9. Taking Turns in the Front Seat

Contributed by Nicole from Go Far Grow Close.

As the mother of four, balancing the wishes and demands of four kids has often been challenging. This was especially true when they hit the pre-teen years when older kids thought they had the right, by virtue of their age or size, to take the front seat or control what went on in the car, like what music was played. That was fine when the younger ones didn’t notice, but eventually they did. For my sanity and sense of fairness, I had to find a way to balance everyone’s interests when I was planning a trip

What I decided and what worked was to give each one of them a turn in the front seat (if I was taking them on a road trip without their dad). The rule was that for that whole day, they got the front seat. In addition, they got to control the music. This was only subject to me not liking a song, but other than me objecting, no other child could complain about the music. Everyone knew that they would get their chance so everyone calmed down and waited their turn.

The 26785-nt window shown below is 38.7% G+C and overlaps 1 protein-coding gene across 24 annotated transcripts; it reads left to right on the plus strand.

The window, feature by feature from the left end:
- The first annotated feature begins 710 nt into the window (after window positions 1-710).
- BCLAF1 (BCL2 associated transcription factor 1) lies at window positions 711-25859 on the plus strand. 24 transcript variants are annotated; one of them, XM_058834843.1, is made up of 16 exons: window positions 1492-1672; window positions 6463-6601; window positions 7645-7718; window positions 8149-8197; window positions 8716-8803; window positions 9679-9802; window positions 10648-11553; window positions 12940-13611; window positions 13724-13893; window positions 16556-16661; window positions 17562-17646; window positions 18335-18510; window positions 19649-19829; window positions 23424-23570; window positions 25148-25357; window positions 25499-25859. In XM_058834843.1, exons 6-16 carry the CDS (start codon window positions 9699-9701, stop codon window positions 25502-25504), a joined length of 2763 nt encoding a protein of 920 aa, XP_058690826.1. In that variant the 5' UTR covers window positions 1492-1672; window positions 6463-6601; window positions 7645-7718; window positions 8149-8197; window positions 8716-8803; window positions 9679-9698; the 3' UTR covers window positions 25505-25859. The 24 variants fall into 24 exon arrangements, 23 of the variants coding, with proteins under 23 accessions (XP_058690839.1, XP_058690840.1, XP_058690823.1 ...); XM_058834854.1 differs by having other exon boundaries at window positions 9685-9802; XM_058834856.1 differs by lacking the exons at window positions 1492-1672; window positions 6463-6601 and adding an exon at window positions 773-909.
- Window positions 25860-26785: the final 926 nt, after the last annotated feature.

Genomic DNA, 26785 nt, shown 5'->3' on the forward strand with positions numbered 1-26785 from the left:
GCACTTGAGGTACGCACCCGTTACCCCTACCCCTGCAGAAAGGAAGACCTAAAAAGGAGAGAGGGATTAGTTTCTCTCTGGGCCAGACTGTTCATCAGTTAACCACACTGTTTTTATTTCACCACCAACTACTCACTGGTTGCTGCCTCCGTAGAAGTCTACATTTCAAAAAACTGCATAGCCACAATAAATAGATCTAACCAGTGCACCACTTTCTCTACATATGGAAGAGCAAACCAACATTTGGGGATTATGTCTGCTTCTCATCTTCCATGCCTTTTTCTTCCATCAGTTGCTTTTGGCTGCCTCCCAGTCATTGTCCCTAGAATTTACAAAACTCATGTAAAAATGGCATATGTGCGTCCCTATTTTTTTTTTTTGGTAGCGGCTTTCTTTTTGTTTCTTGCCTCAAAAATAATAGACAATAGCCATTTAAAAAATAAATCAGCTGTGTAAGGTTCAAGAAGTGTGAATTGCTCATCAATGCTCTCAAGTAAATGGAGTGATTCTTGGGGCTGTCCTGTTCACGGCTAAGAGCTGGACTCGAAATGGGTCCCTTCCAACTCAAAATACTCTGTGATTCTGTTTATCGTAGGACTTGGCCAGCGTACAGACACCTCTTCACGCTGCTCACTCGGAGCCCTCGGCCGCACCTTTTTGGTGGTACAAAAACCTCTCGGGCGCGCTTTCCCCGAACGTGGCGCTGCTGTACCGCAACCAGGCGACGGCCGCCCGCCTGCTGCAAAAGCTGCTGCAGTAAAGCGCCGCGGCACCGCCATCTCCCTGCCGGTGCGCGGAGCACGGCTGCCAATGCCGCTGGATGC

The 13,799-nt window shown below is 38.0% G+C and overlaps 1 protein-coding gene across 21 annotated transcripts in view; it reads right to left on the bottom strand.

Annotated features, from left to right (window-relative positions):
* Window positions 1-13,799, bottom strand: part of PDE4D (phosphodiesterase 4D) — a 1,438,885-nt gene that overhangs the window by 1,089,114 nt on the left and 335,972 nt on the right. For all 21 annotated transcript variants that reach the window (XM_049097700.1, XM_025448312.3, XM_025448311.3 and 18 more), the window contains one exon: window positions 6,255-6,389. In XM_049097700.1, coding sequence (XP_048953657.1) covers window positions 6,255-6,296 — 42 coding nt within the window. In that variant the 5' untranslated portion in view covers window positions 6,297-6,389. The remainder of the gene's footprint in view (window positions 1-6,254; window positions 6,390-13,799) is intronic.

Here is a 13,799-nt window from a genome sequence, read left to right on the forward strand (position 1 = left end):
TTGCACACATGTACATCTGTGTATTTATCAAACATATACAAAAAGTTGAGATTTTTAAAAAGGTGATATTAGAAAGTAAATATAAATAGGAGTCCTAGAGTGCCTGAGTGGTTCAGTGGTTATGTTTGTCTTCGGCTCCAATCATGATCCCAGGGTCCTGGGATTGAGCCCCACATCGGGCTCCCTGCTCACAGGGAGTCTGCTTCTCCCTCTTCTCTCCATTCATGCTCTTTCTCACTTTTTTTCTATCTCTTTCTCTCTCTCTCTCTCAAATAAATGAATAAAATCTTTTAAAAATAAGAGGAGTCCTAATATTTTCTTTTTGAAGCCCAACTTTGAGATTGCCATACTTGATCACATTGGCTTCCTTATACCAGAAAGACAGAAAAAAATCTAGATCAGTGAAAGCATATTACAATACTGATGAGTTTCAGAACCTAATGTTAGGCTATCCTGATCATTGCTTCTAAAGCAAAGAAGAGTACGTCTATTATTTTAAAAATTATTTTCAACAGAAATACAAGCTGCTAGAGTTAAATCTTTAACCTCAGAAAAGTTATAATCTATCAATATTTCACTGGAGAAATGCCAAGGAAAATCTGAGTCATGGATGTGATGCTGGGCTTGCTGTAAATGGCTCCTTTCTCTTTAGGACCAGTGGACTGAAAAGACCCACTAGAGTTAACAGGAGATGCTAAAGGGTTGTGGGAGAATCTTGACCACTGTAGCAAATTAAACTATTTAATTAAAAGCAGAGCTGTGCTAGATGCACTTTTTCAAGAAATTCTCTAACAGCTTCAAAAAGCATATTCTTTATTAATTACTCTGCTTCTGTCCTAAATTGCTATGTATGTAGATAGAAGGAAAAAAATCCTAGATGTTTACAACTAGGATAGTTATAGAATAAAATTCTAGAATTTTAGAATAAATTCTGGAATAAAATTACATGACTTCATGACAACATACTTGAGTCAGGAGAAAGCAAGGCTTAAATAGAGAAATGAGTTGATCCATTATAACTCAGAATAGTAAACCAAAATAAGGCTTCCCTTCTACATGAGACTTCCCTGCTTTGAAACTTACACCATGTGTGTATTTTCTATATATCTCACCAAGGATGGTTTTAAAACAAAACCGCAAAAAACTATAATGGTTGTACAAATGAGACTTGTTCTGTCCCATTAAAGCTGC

Essentials

10. Books/Comics

Contributed by Cosette from KarsTravels.

For us among the road trips essentials for tweens are books and/or comics. When your kid doesn’t get car sick, it’s a perfect activity to do on the road. Yuri loves to read a fun book such as Diary of a Whimpy Kid or comics. He will giggle out loud and have a ton of fun.

So let them pack some books, comics and an e-reader, so they can read. If your tween suffers from car sickness, let them read on pit stops and/or in the evening at the hotel or campground. If they choose their own books they will be entertained and enjoy reading as a way to slow down.  

11. Listen to Podcasts

Listening to podcasts in the car by Bon Voyage With Kids, two boys sitting in the backseat, one with a tablet and a head on, the other with a book
Listening to podcasts in the car by Bon Voyage With Kids

Contributed by Keri from Bon Voyage With Kids.